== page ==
Overall the work combined to make this one hell of a fine lever gun.  My first two shots with it after I got it back were taken free standing, aiming at a lichen covered boulder about 100 yards away.  I aimed for the first shot, and as quickly as I could jacked the lever and fired a second shot.  Lightning fast, and the second round impacted within 4 inches.  For a fast pair with a lever like this... yeah, I'll take that.  I'll have to benchrest this rifle to check out her handwriting.


Nothing is more wickedly fun then taking over a century of lever action rifle tradition, and having your way with it. The Green Marlin, you guys remember that... is now officially “The Black Marlin”.

The butt-cuff was made for us as a prototype by Glenn of The Pickle. The leather was padded underneath as an afterthought with a mouse pad. The result is something that actually works very well. The pouch on the side holds six rounds of my favorite .30-30 ammunition. The pouch is secured with a heavy duty snap.

Everything done, the gun was easy to shoot and very accurate. Even at long range, the Marlin is extremely accurate. The gun was small and compact, but heavy. Heavier that it should have been. A lot heavier. The problem is the wood stock. Marlin uses some seriously dense walnut in their stocks.

RamLine had a Marlin option and I took it.

I'm very happy with the results. The Black Marlin is light and handy and easy to shoot. My eyes have aged unfortunately and need a bit of help. I mounted a regular rifle scope to it and I was amazed at the long range accuracy. This thing is the Black Death to rabbits and other desert creatures... All the way out to 150, I had no problem popping bunnies. And a critter that sized getting hit with a .30-30 Winchester slug looks like road kill... think of it like a red water filled, fur wrapped milk jug. The only problem with the full sized scope was that it looked retarded. The scope proved the accuracy, and the concept that I can shoot better with better sights.

I looked at a number of red dot type sights and I decided to try a unit from TruGlo. TruGlo makes sights for hunters. They are simple, rugged, and they work. And for a 75 bucks, it is a great deal. But then I had to see if it was accurate enough. Bore sighted it up, zeroed it, and I found I had only 5 rounds left. I found 5 rabbits... and killed 5 rabbits at about 60 yards. Not as long range as before, but I'm calling it accurate enough. Had I used a sight with magnification I could have probably have spotted rabbits further out.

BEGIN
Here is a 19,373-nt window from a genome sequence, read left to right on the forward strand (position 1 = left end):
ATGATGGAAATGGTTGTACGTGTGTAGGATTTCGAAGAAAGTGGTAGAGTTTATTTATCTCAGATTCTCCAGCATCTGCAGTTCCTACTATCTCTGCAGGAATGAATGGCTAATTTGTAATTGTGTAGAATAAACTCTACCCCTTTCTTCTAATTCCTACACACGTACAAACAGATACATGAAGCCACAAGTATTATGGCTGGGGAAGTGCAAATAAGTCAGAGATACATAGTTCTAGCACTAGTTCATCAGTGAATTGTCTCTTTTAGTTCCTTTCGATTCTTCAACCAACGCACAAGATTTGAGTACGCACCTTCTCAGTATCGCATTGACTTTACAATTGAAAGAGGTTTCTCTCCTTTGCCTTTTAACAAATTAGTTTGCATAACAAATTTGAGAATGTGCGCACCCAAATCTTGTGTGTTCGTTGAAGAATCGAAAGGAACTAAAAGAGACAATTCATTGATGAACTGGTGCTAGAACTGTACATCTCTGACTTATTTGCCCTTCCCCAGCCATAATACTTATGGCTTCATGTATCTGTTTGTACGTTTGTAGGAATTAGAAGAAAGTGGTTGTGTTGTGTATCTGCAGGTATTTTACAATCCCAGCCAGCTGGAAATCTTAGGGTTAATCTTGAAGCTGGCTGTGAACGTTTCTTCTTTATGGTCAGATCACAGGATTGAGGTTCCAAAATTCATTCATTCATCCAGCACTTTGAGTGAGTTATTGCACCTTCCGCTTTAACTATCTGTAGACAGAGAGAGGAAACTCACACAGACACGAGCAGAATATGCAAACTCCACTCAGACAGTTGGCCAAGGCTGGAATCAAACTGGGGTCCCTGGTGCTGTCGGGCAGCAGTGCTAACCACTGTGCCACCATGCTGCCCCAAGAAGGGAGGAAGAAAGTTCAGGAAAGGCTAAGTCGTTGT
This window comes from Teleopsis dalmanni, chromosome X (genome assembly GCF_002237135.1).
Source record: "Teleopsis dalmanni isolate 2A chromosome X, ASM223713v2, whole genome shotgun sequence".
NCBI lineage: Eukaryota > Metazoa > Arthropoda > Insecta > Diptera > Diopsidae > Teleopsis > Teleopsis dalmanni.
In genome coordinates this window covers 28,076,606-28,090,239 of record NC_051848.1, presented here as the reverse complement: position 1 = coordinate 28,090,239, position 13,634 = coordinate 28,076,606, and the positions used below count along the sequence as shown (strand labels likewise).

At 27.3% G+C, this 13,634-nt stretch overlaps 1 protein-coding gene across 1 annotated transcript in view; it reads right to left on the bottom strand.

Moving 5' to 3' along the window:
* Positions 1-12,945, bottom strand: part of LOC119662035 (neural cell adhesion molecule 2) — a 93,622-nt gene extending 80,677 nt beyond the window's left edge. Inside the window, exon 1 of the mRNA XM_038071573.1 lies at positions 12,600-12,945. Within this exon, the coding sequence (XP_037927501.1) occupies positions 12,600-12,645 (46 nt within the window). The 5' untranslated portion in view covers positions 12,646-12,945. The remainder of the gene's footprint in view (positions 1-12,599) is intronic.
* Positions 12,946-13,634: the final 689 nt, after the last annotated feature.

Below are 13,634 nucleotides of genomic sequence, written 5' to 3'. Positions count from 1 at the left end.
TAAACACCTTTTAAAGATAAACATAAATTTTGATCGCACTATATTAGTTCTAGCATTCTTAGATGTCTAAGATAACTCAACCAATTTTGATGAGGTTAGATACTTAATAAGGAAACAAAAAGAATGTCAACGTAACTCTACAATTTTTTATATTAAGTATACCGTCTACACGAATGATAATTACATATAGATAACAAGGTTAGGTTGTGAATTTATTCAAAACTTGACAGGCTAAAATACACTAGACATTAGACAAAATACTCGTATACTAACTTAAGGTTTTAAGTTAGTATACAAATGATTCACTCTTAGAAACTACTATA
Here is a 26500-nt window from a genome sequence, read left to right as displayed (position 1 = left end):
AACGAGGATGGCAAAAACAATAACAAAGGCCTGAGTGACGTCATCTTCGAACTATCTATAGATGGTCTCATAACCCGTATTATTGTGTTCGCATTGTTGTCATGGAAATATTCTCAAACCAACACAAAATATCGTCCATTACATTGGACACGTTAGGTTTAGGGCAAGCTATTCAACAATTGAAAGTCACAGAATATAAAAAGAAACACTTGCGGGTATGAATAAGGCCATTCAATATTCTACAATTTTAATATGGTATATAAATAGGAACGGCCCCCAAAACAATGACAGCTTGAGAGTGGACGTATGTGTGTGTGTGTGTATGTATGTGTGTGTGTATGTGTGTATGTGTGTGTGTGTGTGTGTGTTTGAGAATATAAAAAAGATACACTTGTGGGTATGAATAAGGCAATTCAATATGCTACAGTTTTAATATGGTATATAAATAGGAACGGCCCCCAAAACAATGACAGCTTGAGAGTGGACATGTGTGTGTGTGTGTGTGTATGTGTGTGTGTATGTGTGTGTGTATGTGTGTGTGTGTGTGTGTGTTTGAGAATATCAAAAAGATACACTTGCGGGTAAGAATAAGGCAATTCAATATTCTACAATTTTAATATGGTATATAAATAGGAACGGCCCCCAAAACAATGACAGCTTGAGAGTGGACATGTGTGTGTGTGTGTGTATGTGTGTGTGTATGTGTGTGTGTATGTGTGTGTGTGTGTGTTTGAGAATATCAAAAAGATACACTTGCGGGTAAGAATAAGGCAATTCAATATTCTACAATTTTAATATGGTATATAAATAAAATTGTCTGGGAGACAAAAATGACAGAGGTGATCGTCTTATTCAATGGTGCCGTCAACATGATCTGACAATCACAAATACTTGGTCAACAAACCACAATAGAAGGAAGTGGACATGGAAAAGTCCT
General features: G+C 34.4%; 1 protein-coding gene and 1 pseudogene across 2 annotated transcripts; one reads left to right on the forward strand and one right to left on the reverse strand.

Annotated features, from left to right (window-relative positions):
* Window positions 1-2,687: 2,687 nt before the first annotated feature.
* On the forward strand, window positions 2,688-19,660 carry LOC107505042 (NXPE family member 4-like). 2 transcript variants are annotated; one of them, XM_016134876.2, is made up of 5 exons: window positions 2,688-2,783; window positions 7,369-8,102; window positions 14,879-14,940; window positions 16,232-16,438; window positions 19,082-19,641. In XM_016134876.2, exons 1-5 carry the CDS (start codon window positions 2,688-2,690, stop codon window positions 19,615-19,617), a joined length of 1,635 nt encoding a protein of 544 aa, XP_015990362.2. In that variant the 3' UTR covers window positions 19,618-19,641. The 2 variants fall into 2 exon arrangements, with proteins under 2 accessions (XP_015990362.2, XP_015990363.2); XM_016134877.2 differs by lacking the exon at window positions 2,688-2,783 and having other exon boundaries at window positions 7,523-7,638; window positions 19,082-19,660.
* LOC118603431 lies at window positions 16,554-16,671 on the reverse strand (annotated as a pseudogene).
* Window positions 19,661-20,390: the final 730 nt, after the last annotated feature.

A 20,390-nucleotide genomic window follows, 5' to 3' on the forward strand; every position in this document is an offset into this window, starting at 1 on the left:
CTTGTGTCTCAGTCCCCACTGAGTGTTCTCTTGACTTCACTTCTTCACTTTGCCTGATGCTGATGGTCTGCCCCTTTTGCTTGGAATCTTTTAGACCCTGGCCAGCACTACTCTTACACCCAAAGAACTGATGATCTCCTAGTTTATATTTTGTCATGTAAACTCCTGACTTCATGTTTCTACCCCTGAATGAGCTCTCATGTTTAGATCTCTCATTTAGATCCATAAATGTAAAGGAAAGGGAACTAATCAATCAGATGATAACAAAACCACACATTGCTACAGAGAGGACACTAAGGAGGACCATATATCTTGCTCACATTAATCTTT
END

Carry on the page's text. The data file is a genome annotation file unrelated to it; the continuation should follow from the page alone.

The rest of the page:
This package is complete.

The Black Marlin is now my CAR-Thirty. Cowboy Assault Rifle. The short length allows for fast handling in tight situations, and the big diameter red dot sight allows for fast target acquisition and accurate engagement. And I'm hitting with enough power to drop an elk inside 100 yards. I'm very pleased with the project results, and the gun is now in my “KEEPER” collection.

If you have the chance to pick up a cheap lever action... get it. The total costs are not all that cheap, but neither are they very expensive. Just make



Marlin 336CS = 200

Gunsmithing and misc parts = 175

Ramline Stocks = 45

Red Dot Sight = 75

Sling = 16

Completed Package = 511

Happy & Contented Ogre = Priceless.

Instead of shooting things that explode and bleed, I need to print it on paper. When I do, I'll post the results below. I need to just build a compact collapsible target stand to hang targets on. Anyways, that's another project for another day.


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Copyright G H Hill 1999-2012

Graphic Artwork by Martin White



“I keep two magnums in my desk drawer. One is a gun that I keep loaded.  The other is a bottle and it keeps me loaded.”